On Thursday afternoon, the UK government published its white paper, “The United Kingdom’s exit from and new partnership with the European Union.” The last-minute changes, following a spate of Cabinet resignations late in the day, resulted in the publication being delivered to the House of Commons as MPs were timetabled to debate it. This led to a rare suspension of proceedings while the copies of the white paper were distributed. This maintained the pretense that MPs had read it before the statement by Dominic Raab.
The Brexit white paper does finally give clarity to what the UK’s proposed future relationship with the EU is. While this is welcome, in my opinion the paper has several issues that I believe will lead to a failure to agree on the entirety of a future trading agreement and withdrawal agreement. This increases the chances of a no-deal outcome and disruption to cybersecurity cooperation and operational capabilities that CISOs gain benefit from today.
The following issues are prevalent within the paper:
- The customs proposal relies on technology and a complex customs collection facilitation mechanism. The proposal on a customs solution for the Irish border is complex. The solution relies on technology that does not yet exist or has been deployed in this way. The EU is likely to treat this proposal in the same way as other proposals. The maximum facilitation option previously rejected is also included here. It is seen as complex and increases the risk of “tariff arbitrage” between the UK and EU, which the EU will be wary of. This proposal fails to give certainty to the issue of the Irish border. I think this will be a key sticking point in the withdrawal agreement. There are also other issues such as ending of free movement. This feels to the EU as if the UK is cherry-picking. This breaks one of the EU’s key negotiating principles and is not likely to be well received.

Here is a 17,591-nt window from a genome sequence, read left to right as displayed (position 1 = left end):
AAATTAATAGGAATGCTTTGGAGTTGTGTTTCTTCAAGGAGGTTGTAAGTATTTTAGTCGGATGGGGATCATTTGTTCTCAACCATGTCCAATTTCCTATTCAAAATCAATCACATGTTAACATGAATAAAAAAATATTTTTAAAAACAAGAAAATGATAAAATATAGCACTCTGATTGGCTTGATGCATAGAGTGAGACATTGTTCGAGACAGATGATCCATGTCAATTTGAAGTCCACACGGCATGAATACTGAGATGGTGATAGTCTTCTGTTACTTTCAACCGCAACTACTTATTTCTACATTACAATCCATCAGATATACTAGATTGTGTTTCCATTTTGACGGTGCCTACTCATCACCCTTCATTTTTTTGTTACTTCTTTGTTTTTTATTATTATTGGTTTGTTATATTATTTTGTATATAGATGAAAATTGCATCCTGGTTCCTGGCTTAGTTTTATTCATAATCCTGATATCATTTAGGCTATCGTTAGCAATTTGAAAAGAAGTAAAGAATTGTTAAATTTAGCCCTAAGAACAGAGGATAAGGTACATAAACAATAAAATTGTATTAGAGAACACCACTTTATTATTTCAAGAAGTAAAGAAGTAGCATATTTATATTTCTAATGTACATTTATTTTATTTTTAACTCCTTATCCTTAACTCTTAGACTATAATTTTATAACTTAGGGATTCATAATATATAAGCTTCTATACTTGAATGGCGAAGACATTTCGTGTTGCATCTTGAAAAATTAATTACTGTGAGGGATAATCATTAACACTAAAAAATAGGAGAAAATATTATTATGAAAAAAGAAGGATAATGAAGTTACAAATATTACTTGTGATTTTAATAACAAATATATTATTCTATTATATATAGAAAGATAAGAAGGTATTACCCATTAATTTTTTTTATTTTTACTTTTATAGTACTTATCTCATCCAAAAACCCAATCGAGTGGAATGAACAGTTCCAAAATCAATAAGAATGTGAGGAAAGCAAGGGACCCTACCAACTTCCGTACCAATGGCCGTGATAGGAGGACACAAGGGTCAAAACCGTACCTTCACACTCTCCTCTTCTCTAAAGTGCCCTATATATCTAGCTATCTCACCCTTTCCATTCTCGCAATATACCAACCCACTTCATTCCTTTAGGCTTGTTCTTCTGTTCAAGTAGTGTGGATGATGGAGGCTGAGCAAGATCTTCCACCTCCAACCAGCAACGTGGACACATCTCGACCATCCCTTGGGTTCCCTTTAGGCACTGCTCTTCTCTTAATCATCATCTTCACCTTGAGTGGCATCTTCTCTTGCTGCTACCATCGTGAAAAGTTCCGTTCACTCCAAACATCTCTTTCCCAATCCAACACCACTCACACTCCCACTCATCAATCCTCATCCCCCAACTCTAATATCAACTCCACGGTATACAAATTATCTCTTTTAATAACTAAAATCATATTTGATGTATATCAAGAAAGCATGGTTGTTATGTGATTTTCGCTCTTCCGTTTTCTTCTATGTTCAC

- The security partnership proposal makes demands that the EU has indicated a coolness toward. As I argued in my recent report, cybersecurity is a transnational issue that does not respect any boundaries. Therefore, continued cooperation between the EU and UK is vital. While the white paper indeed argues for this, the EU has only offered participation based on existing third-country precedents. For example, the EU has already indicated that membership of the European Arrest Warrant is not on offer. The gap in the EU and UK’s negotiating positions is vast, meaning agreement is going to be challenging.
- The security partnership agreement is based on receiving a data adequacy decision by the end of transition. The security partnership is reliant on a data adequacy decision from the EU. A secure information exchange agreement is also required. While the latter is in progress, the adequacy decision is not yet being examined. Though the UK has implemented GDPR through its Data Protection Act 2018, this is still required. This takes a minimum of two years to gain, and there is no guarantee that it will be agreed upon in time. This could severely impact data transfers between the UK and EU if it does not come to pass.
The EU has not formally responded to the proposals that have been put forward by the UK. With time running out, security organizations should be beginning to plan based on a no-deal outcome. The Irish border issue and customs agreements are likely to be key areas that could disrupt negotiations. Even if the withdrawal agreement is concluded, the UK parliamentary arithmetic is looking tricky. There are potential rebellions in the planning by groups such as the European Research Group. This will potentially put parliamentary ratification in the UK at risk. CISOs should act as outlined in my report on preparing for Brexit by preparing themselves regardless of the negotiation outcome. This will prepare their security organization for any disruption to capabilities delivered to them by their governments.